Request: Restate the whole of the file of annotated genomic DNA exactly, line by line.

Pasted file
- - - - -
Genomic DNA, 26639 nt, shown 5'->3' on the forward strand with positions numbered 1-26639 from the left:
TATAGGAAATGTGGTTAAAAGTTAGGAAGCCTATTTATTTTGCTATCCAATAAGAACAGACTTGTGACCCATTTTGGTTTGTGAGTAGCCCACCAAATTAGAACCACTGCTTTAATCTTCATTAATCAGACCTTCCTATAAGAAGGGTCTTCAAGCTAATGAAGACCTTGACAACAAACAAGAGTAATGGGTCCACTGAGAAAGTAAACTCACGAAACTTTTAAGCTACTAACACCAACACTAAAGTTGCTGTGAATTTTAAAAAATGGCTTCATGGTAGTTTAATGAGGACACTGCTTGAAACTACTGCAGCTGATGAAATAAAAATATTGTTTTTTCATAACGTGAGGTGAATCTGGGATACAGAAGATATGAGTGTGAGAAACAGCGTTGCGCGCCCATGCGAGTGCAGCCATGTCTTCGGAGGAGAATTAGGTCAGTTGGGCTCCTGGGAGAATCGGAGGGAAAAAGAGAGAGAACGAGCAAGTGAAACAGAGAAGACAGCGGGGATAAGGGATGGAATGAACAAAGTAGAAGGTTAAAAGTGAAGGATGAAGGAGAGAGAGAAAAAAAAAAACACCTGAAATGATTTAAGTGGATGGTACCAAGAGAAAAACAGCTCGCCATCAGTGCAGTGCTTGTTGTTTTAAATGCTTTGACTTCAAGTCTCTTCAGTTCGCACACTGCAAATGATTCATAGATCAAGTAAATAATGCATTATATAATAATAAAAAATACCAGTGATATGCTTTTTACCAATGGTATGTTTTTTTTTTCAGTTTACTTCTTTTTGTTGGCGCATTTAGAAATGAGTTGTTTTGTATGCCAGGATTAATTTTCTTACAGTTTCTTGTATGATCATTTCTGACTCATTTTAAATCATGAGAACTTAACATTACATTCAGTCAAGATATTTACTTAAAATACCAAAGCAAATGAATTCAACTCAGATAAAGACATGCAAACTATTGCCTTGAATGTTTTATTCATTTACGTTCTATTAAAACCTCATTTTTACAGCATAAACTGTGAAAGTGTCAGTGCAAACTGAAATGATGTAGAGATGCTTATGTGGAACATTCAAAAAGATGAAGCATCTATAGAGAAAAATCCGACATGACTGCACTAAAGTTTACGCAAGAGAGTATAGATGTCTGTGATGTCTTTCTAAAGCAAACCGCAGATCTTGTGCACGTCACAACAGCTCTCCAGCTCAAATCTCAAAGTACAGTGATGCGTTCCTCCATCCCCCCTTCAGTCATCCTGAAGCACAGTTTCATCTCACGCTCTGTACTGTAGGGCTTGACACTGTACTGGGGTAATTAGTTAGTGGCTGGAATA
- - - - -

Genomic DNA, 26639 nt, shown 5'->3' on the forward strand with positions numbered 1-26639 from the left:
TATAGGAAATGTGGTTAAAAGTTAGGAAGCCTATTTATTTTGCTATCCAATAAGAACAGACTTGTGACCCATTTTGGTTTGTGAGTAGCCCACCAAATTAGAACCACTGCTTTAATCTTCATTAATCAGACCTTCCTATAAGAAGGGTCTTCAAGCTAATGAAGACCTTGACAACAAACAAGAGTAATGGGTCCACTGAGAAAGTAAACTCACGAAACTTTTAAGCTACTAACACCAACACTAAAGTTGCTGTGAATTTTAAAAAATGGCTTCATGGTAGTTTAATGAGGACACTGCTTGAAACTACTGCAGCTGATGAAATAAAAATATTGTTTTTTCATAACGTGAGGTGAATCTGGGATACAGAAGATATGAGTGTGAGAAACAGCGTTGCGCGCCCATGCGAGTGCAGCCATGTCTTCGGAGGAGAATTAGGTCAGTTGGGCTCCTGGGAGAATCGGAGGGAAAAAGAGAGAGAACGAGCAAGTGAAACAGAGAAGACAGCGGGGATAAGGGATGGAATGAACAAAGTAGAAGGTTAAAAGTGAAGGATGAAGGAGAGAGAGAAAAAAAAAAACACCTGAAATGATTTAAGTGGATGGTACCAAGAGAAAAACAGCTCGCCATCAGTGCAGTGCTTGTTGTTTTAAATGCTTTGACTTCAAGTCTCTTCAGTTCGCACACTGCAAATGATTCATAGATCAAGTAAATAATGCATTATATAATAATAAAAAATACCAGTGATATGCTTTTTACCAATGGTATGTTTTTTTTTTCAGTTTACTTCTTTTTGTTGGCGCATTTAGAAATGAGTTGTTTTGTATGCCAGGATTAATTTTCTTACAGTTTCTTGTATGATCATTTCTGACTCATTTTAAATCATGAGAACTTAACATTACATTCAGTCAAGATATTTACTTAAAATACCAAAGCAAATGAATTCAACTCAGATAAAGACATGCAAACTATTGCCTTGAATGTTTTATTCATTTACGTTCTATTAAAACCTCATTTTTACAGCATAAACTGTGAAAGTGTCAGTGCAAACTGAAATGATGTAGAGATGCTTATGTGGAACATTCAAAAAGATGAAGCATCTATAGAGAAAAATCCGACATGACTGCACTAAAGTTTACGCAAGAGAGTATAGATGTCTGTGATGTCTTTCTAAAGCAAACCGCAGATCTTGTGCACGTCACAACAGCTCTCCAGCTCAAATCTCAAAGTACAGTGATGCGTTCCTCCATCCCCCCTTCAGTCATCCTGAAGCACAGTTTCATCTCACGCTCTGTACTGTAGGGCTTGACACTGTACTGGGGTAATTAGTTAGTGGCTGGAATA